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Saitek 1600DPI & 3200DPI Gaming Mice
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by Nate Marion on September 4, 2007 in Keyboards/Mice

Saitek might not be the first name to come to mind when contemplating a gaming mouse purchase, but after taking a look at their 1600DPI and 3200DPI offerings, the message is clear: Saitek has the capability to be a real threat to the better known competition. These mice are not perfect, but we are on the right track.

Drivers, Software, Final Thoughts


After seeing the drivers that were included with the 1600DPI gaming mouse, I have to say that I was disappointed with the drivers included with the 3200DPI laser mouse. The interface is extremely dumbed down, and although you can still enter macros, keystrokes and key combinations, you can no longer save and load profiles, nor program what happens when a button is released.

One new driver feature appears to be some variant of the shift state, in the form of two modes which you can toggle between by using the mode button. This gives you the ability to program up to two different actions for each button, and switch between them on the fly. While this feature is definitely useful, some will prefer the ability to assign functions to a button release, and the inability to save and load profiles is a huge oversight – I have no idea why Saitek didn’t simply use it’s existing SST driver software for this mouse instead of reducing it’s features to such a degree.

In this main window you can assign key presses including combinations, and you can also assign macros. Another piece of functionality mysteriously stripped out of these drivers is the ability to adjust the time delay between keystrokes in a macro – with these drivers, the macro is executed with the exact timing that was used to program the macro, which you can’t see.

The top program, for example, is used to kill myself in CS: S, but I had to type it out very fast in order to get it to work well. Even so, the execution of the macro often seems slow. One other thing I want to note is that I was not able to program a button such that holding it would act as holding down a key – for instance, setting one of the buttons to talk over CS: S did not work properly because holding the mouse button did not function like holding the talk key.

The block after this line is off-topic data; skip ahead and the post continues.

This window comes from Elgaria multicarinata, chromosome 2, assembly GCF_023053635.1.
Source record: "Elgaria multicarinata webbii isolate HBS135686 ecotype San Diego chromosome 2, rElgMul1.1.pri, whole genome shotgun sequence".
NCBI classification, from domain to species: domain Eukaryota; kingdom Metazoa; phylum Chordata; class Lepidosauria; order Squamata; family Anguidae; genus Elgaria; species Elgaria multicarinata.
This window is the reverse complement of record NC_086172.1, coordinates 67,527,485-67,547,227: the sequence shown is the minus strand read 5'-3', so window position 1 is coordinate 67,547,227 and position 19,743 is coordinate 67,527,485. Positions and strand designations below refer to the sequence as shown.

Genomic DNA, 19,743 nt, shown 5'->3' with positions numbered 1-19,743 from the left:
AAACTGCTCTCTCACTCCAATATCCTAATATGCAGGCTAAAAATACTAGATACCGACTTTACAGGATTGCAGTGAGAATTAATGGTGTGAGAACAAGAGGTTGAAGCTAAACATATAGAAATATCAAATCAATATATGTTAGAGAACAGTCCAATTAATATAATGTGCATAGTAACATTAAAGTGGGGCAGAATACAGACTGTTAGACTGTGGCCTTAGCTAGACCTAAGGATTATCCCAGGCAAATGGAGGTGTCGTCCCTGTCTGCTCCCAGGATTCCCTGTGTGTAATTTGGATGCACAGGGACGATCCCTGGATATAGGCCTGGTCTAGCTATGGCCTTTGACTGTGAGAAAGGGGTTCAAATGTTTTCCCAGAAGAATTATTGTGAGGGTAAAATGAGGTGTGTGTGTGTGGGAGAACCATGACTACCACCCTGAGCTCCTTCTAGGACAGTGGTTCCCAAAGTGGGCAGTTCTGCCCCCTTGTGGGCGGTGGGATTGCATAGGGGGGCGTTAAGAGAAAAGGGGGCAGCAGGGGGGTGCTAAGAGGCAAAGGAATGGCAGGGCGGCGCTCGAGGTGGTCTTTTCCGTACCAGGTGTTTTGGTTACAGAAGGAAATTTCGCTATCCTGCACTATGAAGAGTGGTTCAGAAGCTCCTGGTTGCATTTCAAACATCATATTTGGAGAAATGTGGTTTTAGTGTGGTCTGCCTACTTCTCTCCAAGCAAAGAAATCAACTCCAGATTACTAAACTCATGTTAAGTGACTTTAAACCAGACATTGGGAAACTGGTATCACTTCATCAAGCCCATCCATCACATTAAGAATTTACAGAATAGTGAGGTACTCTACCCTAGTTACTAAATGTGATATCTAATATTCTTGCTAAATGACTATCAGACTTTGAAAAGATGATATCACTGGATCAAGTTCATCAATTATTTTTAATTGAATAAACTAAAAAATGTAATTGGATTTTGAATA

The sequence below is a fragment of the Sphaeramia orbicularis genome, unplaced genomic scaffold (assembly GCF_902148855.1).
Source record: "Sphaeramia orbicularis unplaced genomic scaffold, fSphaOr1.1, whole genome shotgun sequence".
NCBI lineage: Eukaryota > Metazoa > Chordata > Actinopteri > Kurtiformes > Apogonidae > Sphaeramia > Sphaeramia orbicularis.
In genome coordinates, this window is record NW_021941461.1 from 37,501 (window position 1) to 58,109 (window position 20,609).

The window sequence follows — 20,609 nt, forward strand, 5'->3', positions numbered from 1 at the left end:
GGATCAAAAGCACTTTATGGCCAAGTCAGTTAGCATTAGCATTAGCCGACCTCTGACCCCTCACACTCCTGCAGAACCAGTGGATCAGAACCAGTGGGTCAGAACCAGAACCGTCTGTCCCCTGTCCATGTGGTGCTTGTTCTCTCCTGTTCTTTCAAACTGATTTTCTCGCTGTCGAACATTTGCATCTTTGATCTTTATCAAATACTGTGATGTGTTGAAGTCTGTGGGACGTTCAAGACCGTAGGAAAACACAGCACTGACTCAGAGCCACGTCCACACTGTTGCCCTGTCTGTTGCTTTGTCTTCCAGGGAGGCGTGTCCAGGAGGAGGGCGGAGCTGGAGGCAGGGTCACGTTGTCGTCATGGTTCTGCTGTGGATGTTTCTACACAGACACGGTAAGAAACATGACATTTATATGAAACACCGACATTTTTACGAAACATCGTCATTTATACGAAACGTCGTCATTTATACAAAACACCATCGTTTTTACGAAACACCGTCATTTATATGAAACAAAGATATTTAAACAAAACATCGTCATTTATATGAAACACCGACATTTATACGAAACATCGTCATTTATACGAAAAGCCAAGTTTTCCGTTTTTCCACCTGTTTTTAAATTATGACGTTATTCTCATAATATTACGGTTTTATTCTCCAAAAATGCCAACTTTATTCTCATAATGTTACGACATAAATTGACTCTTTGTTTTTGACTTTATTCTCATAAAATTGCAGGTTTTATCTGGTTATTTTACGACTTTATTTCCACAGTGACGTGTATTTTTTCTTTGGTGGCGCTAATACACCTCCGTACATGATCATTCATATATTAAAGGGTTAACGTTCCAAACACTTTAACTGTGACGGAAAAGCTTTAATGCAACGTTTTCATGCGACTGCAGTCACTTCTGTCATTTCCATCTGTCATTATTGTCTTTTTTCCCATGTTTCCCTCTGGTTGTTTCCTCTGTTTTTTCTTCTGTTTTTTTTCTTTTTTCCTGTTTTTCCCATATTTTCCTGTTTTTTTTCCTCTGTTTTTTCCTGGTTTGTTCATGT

Here you can set the sensitivity for both mode 1 and mode 2. It looks like Saitek forgot to label mode 1.

Performance and Testing

The shape of this mouse took some serious getting used to, but after a few days I was pretty comfortable with it and able to hold my own in a death match. I played several games including FEAR, STALKER, Counter-Strike: Source and Dawn of War, and also spent time doing general office tasks and web surfing.

While gaming the mouse was very easy to move regardless of the friction plates being used. I removed most of the weights and found the mouse very comfortable to work with. Most of the buttons were easy to press and were responsive, however as I mentioned before the two thumb buttons were the exception – I had trouble consistently pressing the correct thumb button. The tracking was very good from 800DPI to 3200DPI and I never had a problem with acceleration or lifting/lowering the mouse.

I will say that I didn’t have much use for 3200DPI – with standard sensitivity 3200DPI sent my cursor clear across a 1920×1200 screen in ~0.75″ worth of movement. Even with a 30″ LCD panel I think 3200DPI is overkill. Sure, it can be used if you turn down the sensitivity, but I honestly can’t tell the difference between 3200DPI on low sensitivity vs. 1600DPI on high sensitivity.

Needless to say that with so many DPI and sensitivity options this mouse performed very well for general computing and web browsing. The thumb buttons can be set to forward/back in your browser, which could be nice.

Final Thoughts

After using the 1600DPI gaming mouse, I can’t help but think that while the 3200DPI laser mouse might offer some useful additional features like adjustable weights and more DPI options, it falls short in terms of driver functionality, and it’s strange shape will probably be unattractive to many people. The mouse itself works well, but at it’s higher price point I would hesitate to recommend it because the drivers lack simple functions like saving/loading profiles and keeping a key pressed down.

    Pros

  • Adjustable weights are always a good thing
  • Tracking performance is good
  • 800-3200DPI
    Cons

  • Drivers are very weak for a gaming/performance mouse, especially compared to Saitek’s 1600DPI model
  • Thumb buttons are somewhat difficult to activate
  • Shape is very unconventional and takes some time to get used to
  • Only 3 programmable buttons

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Page List:
Top

1. Introduction, 1600DPI Mouse
2. Drivers, Software, Final Thoughts
3. 3200DPI Mouse
4. Drivers, Software, Final Thoughts